Settle Down, Please: Keeping Order in the Classroom

What constitutes chaos in the classroom? For teachers and parents, it differs.

What constitutes chaos in the classroom? For teachers and parents, it differs.
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Credit: Point by Point. Source: Public Agenda and Common Good

That teachers would like to get a better handle on their students' disciplinary problems is common knowledge. But, according to a recent study by the nonpartisan opinion-research group Public Agenda, with support from Common Good, parents and teachers don't share the same view of what those problems are -- or of how to solve them.

For most teachers, the top priorities are old-fashioned classroom disruptions like talking, horseplay, cheating, lack of respect, and tardiness. Less than half of teachers see illegal drugs -- that media favorite -- as a serious problem, but it's something parents are more likely to worry about.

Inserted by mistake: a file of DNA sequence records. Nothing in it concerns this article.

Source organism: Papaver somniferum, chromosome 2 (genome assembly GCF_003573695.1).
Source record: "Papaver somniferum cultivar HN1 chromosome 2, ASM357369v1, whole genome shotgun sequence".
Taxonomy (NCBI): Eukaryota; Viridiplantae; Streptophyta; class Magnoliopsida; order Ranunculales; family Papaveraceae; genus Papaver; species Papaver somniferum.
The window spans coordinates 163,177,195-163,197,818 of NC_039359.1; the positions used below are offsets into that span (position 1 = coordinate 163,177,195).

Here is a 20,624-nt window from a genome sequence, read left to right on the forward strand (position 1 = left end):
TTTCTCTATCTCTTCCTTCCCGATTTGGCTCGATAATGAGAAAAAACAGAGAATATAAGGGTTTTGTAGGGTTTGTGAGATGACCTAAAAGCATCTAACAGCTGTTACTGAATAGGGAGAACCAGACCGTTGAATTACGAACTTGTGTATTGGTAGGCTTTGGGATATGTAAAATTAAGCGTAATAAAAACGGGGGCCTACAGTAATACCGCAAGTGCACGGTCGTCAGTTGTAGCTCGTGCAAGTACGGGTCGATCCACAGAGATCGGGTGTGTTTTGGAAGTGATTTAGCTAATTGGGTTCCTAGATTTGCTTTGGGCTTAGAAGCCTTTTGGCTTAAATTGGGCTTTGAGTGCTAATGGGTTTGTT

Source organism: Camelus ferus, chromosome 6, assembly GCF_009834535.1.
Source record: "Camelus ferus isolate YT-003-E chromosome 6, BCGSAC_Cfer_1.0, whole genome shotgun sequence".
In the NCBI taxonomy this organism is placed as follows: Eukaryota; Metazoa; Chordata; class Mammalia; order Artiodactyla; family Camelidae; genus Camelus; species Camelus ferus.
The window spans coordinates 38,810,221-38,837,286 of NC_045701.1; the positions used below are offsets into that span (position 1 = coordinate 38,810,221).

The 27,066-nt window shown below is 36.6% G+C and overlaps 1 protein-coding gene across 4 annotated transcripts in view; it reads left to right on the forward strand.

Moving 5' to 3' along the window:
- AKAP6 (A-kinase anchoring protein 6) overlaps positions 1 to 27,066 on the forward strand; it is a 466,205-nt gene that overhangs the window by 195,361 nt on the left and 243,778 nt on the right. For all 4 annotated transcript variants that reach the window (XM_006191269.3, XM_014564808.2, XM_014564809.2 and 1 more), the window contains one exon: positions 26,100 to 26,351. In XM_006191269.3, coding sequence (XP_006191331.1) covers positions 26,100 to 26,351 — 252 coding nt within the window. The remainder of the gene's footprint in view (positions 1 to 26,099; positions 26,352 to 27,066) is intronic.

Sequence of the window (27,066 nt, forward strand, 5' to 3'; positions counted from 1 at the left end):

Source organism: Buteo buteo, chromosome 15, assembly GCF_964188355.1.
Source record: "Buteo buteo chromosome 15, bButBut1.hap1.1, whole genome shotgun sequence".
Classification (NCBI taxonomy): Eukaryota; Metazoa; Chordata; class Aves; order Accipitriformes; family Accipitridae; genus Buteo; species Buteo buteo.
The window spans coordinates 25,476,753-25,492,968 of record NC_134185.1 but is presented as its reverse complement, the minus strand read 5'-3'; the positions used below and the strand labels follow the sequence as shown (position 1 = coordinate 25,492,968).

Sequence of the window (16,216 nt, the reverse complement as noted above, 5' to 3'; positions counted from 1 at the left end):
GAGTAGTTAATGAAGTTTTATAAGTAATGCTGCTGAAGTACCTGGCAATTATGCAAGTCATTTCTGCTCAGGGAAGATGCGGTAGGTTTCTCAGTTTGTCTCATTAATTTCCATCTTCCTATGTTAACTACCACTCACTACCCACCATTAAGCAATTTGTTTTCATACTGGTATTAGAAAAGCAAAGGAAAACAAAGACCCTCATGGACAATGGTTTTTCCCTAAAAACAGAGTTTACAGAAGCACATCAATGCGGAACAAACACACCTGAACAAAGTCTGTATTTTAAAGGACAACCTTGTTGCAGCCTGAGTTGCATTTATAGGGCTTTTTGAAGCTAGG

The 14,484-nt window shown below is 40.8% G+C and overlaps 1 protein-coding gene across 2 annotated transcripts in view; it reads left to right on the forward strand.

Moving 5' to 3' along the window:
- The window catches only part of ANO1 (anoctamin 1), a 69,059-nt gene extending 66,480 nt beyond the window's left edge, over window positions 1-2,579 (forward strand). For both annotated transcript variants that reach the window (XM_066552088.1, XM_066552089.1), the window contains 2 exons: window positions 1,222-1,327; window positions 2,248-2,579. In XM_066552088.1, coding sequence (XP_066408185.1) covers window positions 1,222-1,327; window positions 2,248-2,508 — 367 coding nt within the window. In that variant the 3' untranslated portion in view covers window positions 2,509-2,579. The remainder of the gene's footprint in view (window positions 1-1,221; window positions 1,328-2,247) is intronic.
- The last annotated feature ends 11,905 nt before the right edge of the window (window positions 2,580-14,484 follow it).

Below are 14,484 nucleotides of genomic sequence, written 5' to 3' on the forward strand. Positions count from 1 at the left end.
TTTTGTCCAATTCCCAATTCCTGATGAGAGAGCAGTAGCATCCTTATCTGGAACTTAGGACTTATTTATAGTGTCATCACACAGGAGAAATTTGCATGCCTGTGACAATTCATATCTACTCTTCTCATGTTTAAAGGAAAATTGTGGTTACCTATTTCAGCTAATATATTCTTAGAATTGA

This difference may explain the divergence in what parents and teachers see as solutions to the problems: Parents tend to want school uniforms and armed police officers but are relatively disinclined to give more authority to principals. Teachers, on the other hand, favor increasing power to that top cop -- the school principal -- and are less interested in dress codes and armed police officers. (According to teachers, cheaters are a top disciplinary problem in suburban and low-poverty schools and are unlikely to be dissuaded by military might.)

This article originally published on 9/14/2004

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